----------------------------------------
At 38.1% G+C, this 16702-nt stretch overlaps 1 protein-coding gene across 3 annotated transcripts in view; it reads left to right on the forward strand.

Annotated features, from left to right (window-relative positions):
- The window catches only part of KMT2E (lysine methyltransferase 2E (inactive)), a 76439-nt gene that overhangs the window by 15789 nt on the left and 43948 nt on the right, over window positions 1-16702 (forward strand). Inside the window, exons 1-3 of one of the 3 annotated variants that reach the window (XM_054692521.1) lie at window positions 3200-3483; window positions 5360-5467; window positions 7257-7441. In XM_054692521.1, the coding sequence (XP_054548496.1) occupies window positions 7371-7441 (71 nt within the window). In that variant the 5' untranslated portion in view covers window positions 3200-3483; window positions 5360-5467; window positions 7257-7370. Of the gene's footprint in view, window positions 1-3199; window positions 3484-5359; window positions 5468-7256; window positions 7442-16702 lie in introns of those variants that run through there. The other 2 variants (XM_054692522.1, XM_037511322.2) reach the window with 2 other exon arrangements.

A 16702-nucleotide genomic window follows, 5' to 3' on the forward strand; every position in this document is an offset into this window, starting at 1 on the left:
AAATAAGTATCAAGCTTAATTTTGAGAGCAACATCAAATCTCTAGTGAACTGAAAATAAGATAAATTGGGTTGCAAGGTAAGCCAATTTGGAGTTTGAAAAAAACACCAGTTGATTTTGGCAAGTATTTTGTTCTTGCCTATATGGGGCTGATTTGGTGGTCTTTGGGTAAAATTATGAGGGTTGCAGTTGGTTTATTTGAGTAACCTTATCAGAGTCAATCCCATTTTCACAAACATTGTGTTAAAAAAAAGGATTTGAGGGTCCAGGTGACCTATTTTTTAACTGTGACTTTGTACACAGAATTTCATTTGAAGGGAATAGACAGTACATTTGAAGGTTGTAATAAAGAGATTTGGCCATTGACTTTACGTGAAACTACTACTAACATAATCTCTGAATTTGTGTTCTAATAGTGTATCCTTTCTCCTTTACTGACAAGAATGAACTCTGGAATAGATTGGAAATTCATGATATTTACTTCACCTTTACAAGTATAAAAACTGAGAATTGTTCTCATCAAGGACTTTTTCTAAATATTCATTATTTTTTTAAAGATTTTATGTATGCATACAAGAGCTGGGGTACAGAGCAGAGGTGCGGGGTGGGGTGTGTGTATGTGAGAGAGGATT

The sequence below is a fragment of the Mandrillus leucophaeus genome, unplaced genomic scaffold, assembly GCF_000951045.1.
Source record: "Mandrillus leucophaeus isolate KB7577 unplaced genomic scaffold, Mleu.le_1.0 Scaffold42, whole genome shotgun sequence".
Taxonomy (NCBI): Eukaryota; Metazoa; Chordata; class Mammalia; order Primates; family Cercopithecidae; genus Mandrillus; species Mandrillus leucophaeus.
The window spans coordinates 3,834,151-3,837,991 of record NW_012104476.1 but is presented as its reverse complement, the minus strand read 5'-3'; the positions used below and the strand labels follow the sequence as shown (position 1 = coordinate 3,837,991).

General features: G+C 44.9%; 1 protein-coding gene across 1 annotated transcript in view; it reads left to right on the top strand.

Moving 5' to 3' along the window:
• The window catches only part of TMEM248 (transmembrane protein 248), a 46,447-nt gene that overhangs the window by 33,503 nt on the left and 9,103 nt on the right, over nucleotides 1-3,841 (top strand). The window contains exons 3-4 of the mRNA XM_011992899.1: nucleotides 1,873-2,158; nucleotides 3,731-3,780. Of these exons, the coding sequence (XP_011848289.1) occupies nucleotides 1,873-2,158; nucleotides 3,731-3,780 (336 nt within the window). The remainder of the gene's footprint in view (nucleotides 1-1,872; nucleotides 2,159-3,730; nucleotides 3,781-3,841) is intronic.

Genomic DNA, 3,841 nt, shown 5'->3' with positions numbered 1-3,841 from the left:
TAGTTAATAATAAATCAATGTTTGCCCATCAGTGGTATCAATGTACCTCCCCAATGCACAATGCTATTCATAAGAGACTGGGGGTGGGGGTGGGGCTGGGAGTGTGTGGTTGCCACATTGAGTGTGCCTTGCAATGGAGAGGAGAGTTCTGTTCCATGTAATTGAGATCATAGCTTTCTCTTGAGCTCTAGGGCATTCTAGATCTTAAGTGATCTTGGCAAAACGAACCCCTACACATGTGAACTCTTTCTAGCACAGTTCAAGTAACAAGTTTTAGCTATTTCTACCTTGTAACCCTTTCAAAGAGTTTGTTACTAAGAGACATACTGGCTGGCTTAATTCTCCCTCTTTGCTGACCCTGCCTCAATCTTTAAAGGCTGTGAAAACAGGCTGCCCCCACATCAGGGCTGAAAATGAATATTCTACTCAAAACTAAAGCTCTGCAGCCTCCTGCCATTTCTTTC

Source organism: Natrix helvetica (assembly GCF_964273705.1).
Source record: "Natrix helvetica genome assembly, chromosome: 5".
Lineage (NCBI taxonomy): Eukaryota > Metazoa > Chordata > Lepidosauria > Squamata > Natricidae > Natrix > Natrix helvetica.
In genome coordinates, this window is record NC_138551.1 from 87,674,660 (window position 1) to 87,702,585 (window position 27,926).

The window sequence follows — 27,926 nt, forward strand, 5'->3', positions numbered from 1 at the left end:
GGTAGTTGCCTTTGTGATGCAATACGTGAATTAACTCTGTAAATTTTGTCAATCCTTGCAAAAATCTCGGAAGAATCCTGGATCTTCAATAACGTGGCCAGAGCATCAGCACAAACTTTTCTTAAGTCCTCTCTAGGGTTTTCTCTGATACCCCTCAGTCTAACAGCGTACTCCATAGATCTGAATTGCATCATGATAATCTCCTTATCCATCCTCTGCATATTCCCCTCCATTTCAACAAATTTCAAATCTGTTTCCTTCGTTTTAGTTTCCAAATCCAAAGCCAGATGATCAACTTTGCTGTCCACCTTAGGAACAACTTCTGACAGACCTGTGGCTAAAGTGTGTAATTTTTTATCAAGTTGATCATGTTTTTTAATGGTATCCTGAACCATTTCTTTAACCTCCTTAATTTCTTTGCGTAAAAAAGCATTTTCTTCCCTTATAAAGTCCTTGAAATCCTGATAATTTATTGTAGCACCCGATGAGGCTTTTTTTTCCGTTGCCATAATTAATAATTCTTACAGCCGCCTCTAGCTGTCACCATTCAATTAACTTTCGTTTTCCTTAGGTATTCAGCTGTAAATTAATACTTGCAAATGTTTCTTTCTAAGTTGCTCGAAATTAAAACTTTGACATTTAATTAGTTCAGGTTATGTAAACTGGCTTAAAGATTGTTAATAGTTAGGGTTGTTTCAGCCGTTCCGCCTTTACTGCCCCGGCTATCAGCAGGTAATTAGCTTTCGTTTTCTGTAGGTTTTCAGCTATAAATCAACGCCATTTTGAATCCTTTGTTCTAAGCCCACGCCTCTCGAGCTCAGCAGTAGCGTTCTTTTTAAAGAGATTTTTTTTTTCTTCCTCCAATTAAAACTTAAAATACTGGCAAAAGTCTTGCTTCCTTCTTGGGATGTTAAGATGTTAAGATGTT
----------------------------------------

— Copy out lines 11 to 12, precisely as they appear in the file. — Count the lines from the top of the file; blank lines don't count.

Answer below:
Moving 5' to 3' along the window:
• The window catches only part of TMEM248 (transmembrane protein 248), a 46,447-nt gene that overhangs the window by 33,503 nt on the left and 9,103 nt on the right, over nucleotides 1-3,841 (top strand). The window contains exons 3-4 of the mRNA XM_011992899.1: nucleotides 1,873-2,158; nucleotides 3,731-3,780. Of these exons, the coding sequence (XP_011848289.1) occupies nucleotides 1,873-2,158; nucleotides 3,731-3,780 (336 nt within the window). The remainder of the gene's footprint in view (nucleotides 1-1,872; nucleotides 2,159-3,730; nucleotides 3,781-3,841) is intronic.